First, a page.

- Page 1 Motorola Moto E 2 (2015) Review
- Page 2 Software, Games and Performance Review
- Page 3 Camera Review
- Page 4 Battery Life, Sound, Connectivity & Verdict Review
Motorola Moto E (2015) – Camera
The Moto E (2015) has the same 5-megapixel main camera as last year’s phone, but it now has a 0.3-megapixel (VGA) front camera as well. It won’t set the world alight, but it handles selfies in good light well enough.
This is very much a simple ‘point and shoot’ camera, but Motorola has added some more advanced features. You can now adjust the focus and exposure by dragging the focussing bracket around the screen. It’s not the snappiest of solutions and is best suited to taking pictures of stationary items or scenes, but the Moto E takes decent shots considering its basic specs.
Its main weakness is a tendency to over and underexpose images – it’s inconsistent. The below-par dynamic range of the Moto E’s pictures is largely solved by its Auto HDR mode, which combines multiple images taken at different exposures to create a single image with improved highlight and shadow detail. Anything else that doesn’t quite look punchy or rich enough can be fixed using filters.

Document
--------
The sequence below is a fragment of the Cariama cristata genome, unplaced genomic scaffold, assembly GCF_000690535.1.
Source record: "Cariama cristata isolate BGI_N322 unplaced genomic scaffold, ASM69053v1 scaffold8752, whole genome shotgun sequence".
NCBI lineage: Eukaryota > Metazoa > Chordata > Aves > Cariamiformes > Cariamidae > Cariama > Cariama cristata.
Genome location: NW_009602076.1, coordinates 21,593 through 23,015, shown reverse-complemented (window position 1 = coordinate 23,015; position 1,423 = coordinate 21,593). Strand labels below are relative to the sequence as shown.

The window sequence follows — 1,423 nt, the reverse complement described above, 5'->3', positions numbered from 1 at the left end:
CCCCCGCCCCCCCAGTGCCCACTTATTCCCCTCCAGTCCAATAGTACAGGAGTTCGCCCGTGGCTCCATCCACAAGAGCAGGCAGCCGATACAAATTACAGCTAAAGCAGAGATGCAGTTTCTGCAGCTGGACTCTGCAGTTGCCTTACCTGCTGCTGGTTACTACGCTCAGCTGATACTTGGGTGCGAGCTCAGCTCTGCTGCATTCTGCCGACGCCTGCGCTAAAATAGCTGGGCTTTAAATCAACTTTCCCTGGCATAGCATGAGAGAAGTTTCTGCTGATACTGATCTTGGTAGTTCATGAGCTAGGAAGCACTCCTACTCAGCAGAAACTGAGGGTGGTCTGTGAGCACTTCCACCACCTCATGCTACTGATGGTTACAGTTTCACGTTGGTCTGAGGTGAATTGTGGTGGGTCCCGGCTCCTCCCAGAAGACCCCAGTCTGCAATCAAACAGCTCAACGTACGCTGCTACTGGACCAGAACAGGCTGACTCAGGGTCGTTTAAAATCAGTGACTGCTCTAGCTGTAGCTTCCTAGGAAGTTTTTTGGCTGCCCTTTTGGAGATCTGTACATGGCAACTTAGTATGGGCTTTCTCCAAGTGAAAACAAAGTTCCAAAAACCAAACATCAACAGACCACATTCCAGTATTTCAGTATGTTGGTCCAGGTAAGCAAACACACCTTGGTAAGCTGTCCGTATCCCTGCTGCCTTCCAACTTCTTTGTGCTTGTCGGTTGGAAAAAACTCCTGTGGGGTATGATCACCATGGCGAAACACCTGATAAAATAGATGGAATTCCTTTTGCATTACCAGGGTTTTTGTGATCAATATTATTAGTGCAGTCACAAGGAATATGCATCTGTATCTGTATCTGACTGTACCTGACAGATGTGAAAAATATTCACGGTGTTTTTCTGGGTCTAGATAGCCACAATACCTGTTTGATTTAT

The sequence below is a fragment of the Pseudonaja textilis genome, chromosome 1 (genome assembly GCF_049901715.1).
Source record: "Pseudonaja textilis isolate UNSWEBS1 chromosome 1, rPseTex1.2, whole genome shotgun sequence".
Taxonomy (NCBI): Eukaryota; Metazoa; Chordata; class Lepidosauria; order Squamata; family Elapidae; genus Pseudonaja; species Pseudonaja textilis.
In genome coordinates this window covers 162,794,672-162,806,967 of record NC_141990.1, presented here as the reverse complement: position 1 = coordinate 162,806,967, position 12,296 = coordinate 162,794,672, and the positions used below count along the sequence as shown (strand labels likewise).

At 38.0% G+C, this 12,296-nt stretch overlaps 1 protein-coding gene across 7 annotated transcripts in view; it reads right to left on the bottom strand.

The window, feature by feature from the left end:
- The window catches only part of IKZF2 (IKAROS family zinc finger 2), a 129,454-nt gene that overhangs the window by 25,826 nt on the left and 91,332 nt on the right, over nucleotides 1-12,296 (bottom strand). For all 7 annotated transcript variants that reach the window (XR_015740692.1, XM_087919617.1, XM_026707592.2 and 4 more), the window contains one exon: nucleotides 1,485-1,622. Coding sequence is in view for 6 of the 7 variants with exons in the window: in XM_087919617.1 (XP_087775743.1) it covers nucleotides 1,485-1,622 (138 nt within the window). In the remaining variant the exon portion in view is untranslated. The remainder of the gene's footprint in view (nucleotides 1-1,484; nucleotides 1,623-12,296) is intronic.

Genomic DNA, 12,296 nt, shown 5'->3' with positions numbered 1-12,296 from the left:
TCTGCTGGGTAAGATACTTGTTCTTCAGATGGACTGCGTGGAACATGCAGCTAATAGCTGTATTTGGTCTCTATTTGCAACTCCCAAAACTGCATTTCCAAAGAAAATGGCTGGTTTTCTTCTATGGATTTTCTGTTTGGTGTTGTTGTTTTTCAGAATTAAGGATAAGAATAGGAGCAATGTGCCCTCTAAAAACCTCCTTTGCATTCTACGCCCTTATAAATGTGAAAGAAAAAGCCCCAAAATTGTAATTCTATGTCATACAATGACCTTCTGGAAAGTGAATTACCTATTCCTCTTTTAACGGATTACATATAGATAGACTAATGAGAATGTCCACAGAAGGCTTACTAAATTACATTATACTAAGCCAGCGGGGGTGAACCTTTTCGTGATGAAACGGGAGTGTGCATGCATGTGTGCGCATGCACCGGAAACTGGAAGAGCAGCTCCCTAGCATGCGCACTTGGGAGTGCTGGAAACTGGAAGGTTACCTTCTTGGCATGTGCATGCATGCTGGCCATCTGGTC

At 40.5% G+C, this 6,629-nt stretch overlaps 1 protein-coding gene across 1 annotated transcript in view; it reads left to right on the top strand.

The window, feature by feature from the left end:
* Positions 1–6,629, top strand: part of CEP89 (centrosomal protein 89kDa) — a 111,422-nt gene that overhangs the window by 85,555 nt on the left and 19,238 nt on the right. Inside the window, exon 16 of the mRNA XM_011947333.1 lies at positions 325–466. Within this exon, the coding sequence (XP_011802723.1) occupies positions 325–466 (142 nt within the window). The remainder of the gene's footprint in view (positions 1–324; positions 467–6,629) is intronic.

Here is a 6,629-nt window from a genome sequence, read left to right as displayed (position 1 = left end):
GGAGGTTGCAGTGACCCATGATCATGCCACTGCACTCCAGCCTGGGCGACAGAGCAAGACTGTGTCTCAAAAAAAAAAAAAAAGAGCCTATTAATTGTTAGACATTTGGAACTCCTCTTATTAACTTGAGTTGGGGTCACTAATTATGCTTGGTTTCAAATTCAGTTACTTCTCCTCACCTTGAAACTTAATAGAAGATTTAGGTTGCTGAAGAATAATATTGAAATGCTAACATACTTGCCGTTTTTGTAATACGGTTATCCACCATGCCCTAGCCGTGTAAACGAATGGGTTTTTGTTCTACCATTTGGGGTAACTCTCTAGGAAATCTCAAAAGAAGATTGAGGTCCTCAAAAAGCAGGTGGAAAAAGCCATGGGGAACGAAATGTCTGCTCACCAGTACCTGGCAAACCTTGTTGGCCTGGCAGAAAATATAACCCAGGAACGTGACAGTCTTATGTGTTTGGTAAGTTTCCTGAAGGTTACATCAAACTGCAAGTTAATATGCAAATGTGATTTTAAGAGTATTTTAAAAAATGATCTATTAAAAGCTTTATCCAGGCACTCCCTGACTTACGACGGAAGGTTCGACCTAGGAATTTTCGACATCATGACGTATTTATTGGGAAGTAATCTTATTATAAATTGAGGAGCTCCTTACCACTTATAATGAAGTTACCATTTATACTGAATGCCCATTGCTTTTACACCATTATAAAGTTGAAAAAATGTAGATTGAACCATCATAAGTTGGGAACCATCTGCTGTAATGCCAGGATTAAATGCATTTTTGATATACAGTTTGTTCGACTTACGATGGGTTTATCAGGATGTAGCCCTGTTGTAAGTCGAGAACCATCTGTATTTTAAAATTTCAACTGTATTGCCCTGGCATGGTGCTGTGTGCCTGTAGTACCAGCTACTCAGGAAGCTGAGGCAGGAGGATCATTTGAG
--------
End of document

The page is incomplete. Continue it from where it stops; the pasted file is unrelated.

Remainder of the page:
The camera struggles to capture anything particularly usable in low light, even with the flash turned on. Images tend to be very grainy, suffer a lot from motion blur and look generally murky. We’re not saying it’s useless, but if there’s something special taking place in a poorly lit environment, you may want to use a more advanced phone or a dedicated camera.
Interestingly, the phone can capture 720p HD video at 30 fps, despite the fact that the screen isn’t 720p. But viewed on a screen capable of displaying 720p, the results aren’t great. Videos that are shaky and lacking in sharp detail.
The camera has panorama and Burst modes as well as Quick Capture, which opens and switches the camera using a double twisting wrist motion. The features don’t improve the camera per se, but they’re useful all the same.
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We test every mobile phone we review thoroughly. We use industry standard tests to compare features properly and we use the phone as our main device over the review period. We’ll always tell you what we find and we never, ever, accept money to review a product.